The Local Authority Pension Fund Forum (LAPFF) has said it will vote against Barclay’s executive remuneration plan at today’s annual general meeting (AGM), while attacking its decision for Sir John Sunderland to lead the selection of the bank’s new chairman.The forum, a shareholder voting group for 60 local authority funds with more than £120bn (€146bn) in assets, said it believed institutional shareholder pressure was the only meaningful way to spur change at the bank.Sunderland is currently non-executive director at the bank, and former head of the remuneration committee, which came under severe criticism from shareholders for excessive pay.Councillor Kieran Quinn, who chairs the forum, said: “Sir John Sunderland has fortunately recognised it is inappropriate for him to serve as chair of the remuneration committee, but how can it be appropriate for him to lead the selection of Barclay’s new chair? “It appears that a continuing series of no votes by institutional shareholders is one of the few options open for meaningful engagement at Barclays.”The re-election of Sunderland and planned remuneration are two of the bank’s proposals expected to be rejected by the Forum and fellow institutions at today’s AGM.Pensions & Investment Research Consultants (PIRC), a proxy-voting service, has advised its members to follow suit.Standard Life Investments (SLI), asset manager and institutional shareholder, also denounced the bank’s remuneration policy.Owning 1.92% of the bank on behalf of its clients, SLI said it did not take the decision to reject the remuneration report lightly.Alison Kennedy, stewardship director at the manager, said: “We appreciate there were competitive pressures. Nevertheless, we are unconvinced the amount of the 2013 bonus pool was in the best interests of shareholders.“The board has stated its intention of reducing the compensation to net income ratio over the medium term. We support this intention, and it is important that, over time, the board demonstrates convincingly this will be achieved.”A spokesman for the LAPFF added that, while Barclays was a high-profile example, it was the tip of the iceberg for the problems in the financial sector.“The LAPFF has a long history of raising governance concerns at Barclays and at banks in general, going back to the LIBOR scandal, executive remuneration and accounting standards,” he said.“It is clear Barclays is the tip of the iceberg of dissatisfaction from pension funds.”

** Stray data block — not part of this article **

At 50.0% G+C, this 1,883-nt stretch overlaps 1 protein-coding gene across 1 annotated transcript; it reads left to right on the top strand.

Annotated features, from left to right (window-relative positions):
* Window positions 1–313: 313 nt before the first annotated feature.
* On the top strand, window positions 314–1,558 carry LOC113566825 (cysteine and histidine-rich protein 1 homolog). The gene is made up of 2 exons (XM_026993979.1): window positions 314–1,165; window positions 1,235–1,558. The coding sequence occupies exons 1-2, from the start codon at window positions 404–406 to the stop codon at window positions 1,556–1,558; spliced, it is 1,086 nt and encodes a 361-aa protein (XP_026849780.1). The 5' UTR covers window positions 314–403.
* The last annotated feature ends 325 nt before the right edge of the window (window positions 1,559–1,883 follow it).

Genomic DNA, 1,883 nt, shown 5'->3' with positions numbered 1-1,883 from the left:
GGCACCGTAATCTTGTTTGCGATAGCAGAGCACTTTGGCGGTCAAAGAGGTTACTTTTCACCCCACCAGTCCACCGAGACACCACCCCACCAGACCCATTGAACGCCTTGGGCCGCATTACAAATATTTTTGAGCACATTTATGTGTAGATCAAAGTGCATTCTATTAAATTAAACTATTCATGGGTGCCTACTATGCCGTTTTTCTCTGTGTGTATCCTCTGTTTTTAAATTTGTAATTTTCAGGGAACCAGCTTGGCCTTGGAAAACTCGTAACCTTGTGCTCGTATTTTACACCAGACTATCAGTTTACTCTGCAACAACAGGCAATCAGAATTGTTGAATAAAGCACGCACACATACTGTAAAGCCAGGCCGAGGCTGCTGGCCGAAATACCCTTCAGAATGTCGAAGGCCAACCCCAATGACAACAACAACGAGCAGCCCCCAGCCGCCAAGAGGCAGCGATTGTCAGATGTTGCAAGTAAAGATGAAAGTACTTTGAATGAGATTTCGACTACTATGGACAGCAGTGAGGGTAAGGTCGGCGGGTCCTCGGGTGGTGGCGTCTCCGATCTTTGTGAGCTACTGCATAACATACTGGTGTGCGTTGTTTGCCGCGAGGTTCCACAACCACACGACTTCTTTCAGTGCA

Skaneateles continued to move the ball at will during the second quarter, with Musso nearly matching the school record-tying seven TD passes he threw two weeks earlier against Holland Patent.Nesbitt caught Musso’s fifth TD strike from 30 yards out and Patrick Herr got his turn with a three-yard scoring pass. Also, Grayson Brunelle ran 10 yards into the end zone just before halftime.Brunelle added a 44-yard TD run in the third quarter, part of a tremendous night where he gained 203 yards on the ground on just 12 carries. Musso was 13-for-18 for 165 yards as Jack Comer added 66 yards on six carries. Tags: footballJordan-ElbridgeskaneatelesWest Genesee As that went on, Jordan-Elbridge shook off a pair of season-opening defeats by claiming its Class C West division opener at John Howes Stadium, pulling away in a 25-6 victory over the Hannibal Warriors.Whatever struggles the Eagles had in the early stages was masked by a string of Hannibal fumbles. Twice, they led to scores for J-E as Alex Pond threw an 12-yard TD pass to Erik Ryan and Luke Pinckney ran four yards for another score.The Warriors did hang on to the ball long enough in the second period to cut J-E’s advantage to 13-6, but a long return by Trent Thomas on the second-half kickoff to the Hannibal 29 set up Pond’s second TD pass to Ryan, this one covering 15 yards.To clinch it, the Eagles covered 60 yards in just four plays in the final period, Pinckney going the final 23 yards for the touchdown. All told, Pinckney gained 83 yards on 13 carries as Pond completed nine of 13 passes for 112 yards.Up in the Class AA ranks, West Genesee was 1-1 going into its league opener against Baldwinsville at Pelcher-Arcaro Stadium, only to have the winless Bees rise up and defeat the Wildcats 20-12.A big moment came early. WG’s defense had B’ville pinned on its own one-yard line. Instead of the ground game, Braden McCard threw 32 yards to Pat May, and the momentum shifted as McCard later scored from one yard out.B’ville’s defense kept the Wildcats quiet until the middle of the second period, when a 40-yard pass from Braeden McNeil to John Benson set up Exavier Brumfield’s one-yard TD plunge..But the Bees blocked the extra point and quickly answered with a drive of its own, McCard ending with a seven-yard scoring toss to Cameron Jessen. The extra point had B’ville in front 14-6, where it stayed at halftime.Late in the third quarter, WG put together another solid drive that McNeil finished by scrambling four yards for a TD. Again, the Bees were able to stop the tying conversion attempt, Pat May tackling Brumfield just before he could dive past the goal lines.So it was 14-12 and, midway through the final period, B’ville moved to the Wildcats’ 30-yard line, where Mike Letizia followed perfect blocks as he dashed to the end zone with 5:35 to play. All told, Letizia ran for 143 yards, a majority of the Bees’ total of 228 yards on the ground.Though the Bees missed the two-point attempt, its defense kept the Wildcats from moving the ball in the final minutes. Having fallen to 1-2, WG is back home next Friday to face Utica Proctor as Skaneateles gets its turn against Hannibal and J-E hosts Cato-Meridian.Share this:FacebookTwitterLinkedInRedditComment on this Story Impressive victories over Holland Patent and Canastota landed the Skaneateles football team at no. 2 in the first state Class C rankings of the fall, behind only Section IV’s Susquehanna Valley.And the Lakers sure weren’t going to fall after Friday night’s Homecoming festivities at Hyatt Stadium, where it jumped all over Port Byron/Union Springs with 49 first-half points on the way to defeating the Panthers 63-21.Four different times in the first quarter, the Lakers found the end zone, each time with a James Musso touchdown pass, the longest going 35 yards to Max Wamp as Nick Wamp caught a pair of four-yard scoring passes and Musso connected with Cody Nesbitt from 15 yards out.